Further embodiments of the present invention also include methods of transporting musical instruments, positioning musical instruments into a performance position, assembling a convertible percussion cart-platform system, transporting musical instruments, and providing instructions for assembling a convertible percussion cart-platform system as described above.

BRIEF DESCRIPTION OF THE DRAWINGS

The embodiments of the present invention may be more completely understood in consideration of the following detailed description of various embodiments in connection with the accompanying drawings, in which:

FIG. 1 is a front perspective view of a convertible percussion cart-platform system according to an embodiment of the present invention in a performance position with timpani positioned thereon;

FIG. 2 is a front perspective view of a convertible percussion cart-platform system according to an embodiment of the present invention in a performance position;

FIG. 3 is a partially exploded rear perspective view of a convertible percussion cart-platform system according to an embodiment of the present invention in a transportation position;

FIG. 4 is a partially exploded rear perspective view of a convertible percussion cart-platform system according to an embodiment of the present invention in a transportation position;

FIG. 5 is a rear perspective view of a convertible percussion cart-platform system according to an embodiment of the present invention in a transportation position;

FIG. 6 is a front perspective view of a convertible percussion cart-platform system according to an embodiment of the present invention in a transportation position;

FIG. 7 is a top plan view of a convertible percussion cart-platform system according to an embodiment of the present invention in a transportation position;

FIG. 8 is a front elevation view of a convertible percussion cart-platform system according to an embodiment of the present invention in a transportation position;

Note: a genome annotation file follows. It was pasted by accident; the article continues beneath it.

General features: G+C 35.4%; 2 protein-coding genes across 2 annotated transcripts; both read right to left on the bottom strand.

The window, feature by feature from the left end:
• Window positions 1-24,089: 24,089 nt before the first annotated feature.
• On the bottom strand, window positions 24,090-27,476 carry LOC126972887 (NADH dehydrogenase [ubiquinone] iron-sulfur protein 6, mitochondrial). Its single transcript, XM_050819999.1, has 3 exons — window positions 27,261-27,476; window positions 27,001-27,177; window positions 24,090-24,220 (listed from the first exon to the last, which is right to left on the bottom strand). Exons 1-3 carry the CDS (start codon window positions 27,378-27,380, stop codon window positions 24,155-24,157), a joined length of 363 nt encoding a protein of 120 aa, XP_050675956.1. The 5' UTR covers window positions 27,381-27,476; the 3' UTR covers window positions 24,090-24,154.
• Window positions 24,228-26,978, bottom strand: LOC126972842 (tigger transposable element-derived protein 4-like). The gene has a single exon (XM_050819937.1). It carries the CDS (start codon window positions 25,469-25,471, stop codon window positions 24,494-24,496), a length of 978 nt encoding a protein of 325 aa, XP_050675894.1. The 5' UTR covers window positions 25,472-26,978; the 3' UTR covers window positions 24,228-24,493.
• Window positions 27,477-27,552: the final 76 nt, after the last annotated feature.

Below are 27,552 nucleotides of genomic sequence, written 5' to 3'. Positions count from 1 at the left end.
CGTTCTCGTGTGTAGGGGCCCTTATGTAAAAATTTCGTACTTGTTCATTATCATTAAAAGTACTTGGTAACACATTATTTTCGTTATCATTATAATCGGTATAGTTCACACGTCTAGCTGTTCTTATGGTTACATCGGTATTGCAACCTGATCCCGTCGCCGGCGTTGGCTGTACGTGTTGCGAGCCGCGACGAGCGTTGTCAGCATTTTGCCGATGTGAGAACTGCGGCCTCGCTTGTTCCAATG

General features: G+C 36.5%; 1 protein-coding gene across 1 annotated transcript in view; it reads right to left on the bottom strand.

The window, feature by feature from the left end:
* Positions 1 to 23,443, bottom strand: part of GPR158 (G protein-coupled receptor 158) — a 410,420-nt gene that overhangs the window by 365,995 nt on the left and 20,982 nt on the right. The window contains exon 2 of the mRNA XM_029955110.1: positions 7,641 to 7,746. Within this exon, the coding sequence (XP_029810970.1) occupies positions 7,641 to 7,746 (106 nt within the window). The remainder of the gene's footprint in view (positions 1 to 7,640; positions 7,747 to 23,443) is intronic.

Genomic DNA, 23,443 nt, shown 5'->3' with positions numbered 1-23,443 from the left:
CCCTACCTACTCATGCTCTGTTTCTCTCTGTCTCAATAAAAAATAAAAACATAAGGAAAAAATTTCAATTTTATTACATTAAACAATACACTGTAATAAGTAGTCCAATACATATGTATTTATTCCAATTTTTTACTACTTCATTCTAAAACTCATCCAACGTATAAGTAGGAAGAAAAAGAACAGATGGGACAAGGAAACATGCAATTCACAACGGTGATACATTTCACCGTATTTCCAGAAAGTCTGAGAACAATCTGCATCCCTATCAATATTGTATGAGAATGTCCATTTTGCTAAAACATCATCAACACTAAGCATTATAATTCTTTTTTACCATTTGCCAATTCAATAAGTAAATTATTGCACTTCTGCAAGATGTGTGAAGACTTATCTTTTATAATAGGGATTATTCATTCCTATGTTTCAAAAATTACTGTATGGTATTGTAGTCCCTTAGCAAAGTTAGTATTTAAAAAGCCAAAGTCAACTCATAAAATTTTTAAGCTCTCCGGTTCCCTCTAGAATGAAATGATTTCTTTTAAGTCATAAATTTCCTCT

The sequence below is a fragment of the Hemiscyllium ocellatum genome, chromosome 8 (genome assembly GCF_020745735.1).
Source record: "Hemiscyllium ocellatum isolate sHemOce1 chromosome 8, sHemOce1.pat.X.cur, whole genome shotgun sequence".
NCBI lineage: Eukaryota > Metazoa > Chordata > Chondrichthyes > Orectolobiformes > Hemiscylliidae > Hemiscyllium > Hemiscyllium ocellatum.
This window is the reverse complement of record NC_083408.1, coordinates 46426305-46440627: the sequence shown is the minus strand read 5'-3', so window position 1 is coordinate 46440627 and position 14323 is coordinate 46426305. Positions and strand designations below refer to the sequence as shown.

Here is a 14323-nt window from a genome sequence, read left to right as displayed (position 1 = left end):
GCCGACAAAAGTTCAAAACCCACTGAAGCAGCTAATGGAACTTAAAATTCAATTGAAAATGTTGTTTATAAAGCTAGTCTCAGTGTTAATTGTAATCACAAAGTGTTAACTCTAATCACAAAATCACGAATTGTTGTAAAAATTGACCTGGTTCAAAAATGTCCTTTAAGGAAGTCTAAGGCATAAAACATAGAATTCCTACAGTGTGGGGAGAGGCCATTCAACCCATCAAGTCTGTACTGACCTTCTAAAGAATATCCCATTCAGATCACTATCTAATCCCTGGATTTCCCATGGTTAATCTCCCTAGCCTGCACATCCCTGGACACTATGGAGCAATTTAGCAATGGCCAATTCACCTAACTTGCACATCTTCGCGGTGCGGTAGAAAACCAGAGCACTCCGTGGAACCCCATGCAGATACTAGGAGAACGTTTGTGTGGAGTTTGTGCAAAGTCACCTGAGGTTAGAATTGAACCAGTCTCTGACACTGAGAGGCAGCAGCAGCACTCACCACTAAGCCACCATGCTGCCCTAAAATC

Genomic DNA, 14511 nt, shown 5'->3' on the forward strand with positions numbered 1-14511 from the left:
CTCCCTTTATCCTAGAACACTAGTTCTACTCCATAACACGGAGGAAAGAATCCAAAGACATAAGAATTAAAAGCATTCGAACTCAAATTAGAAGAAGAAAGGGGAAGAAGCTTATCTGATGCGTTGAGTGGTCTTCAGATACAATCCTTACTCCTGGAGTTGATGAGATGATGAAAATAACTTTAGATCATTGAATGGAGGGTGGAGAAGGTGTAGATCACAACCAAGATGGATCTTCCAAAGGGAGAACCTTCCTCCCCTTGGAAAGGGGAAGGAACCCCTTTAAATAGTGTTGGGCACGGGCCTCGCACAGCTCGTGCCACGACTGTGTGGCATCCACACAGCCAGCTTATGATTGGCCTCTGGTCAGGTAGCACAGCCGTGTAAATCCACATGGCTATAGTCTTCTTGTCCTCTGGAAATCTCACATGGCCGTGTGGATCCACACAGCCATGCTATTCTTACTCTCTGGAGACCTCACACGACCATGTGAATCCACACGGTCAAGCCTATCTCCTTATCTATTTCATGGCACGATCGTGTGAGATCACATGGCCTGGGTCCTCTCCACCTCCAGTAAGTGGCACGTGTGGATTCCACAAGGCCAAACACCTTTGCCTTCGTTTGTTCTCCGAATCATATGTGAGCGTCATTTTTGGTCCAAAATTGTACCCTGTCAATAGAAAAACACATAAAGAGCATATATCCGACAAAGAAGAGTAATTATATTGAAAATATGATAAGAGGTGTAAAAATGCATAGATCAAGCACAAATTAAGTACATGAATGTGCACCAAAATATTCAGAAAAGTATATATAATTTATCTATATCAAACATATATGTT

FIG. 9 is a side elevation view of a convertible percussion cart-platform system according to an embodiment of the present invention in a transportation position;

FIG. 10 is a front perspective view of a convertible percussion cart-platform system according to an embodiment of the present invention in an intermediate position

FIG. 11 is a front perspective view of a convertible percussion cart-platform system according to an embodiment of the present invention in an intermediate position;

FIG. 12 is a partial front perspective view of a portion of a player platform of a convertible cart-platform system according to an embodiment of the present invention;

FIG. 13 is a bottom perspective view of a convertible percussion cart-platform system according to an embodiment of the present invention in an intermediate position;

FIG. 14 is a front perspective view of a convertible percussion cart-platform system according to an embodiment of the present invention in an intermediate position;

FIG. 15 is a front perspective view of a convertible percussion cart-platform system according to an embodiment of the present invention in an intermediate position;

FIG. 16 is a partial front perspective view of a portion of a player platform of a convertible cart-platform system according to an embodiment of the present invention;

FIG. 17 is a bottom perspective view of a convertible percussion cart-platform system according to an embodiment of the present invention in an intermediate position;

FIG. 18 is a front perspective view of a convertible percussion cart-platform system according to an embodiment of the present invention in an intermediate position;

FIG. 19 is a front perspective view of a convertible percussion cart-platform system according to an embodiment of the present invention in an intermediate position;

FIG. 20 is a partial perspective view of a portion of an instrument platform 104 of a convertible percussion cart-platform system according to an embodiment of the present invention;

FIG. 21 is a front perspective view of a convertible percussion cart-platform system according to an embodiment of the present invention in a performance position;

FIG. 22 is a perspective view of a swivel joint assembly 108 of a convertible percussion cart-platform system according to an embodiment of the present invention;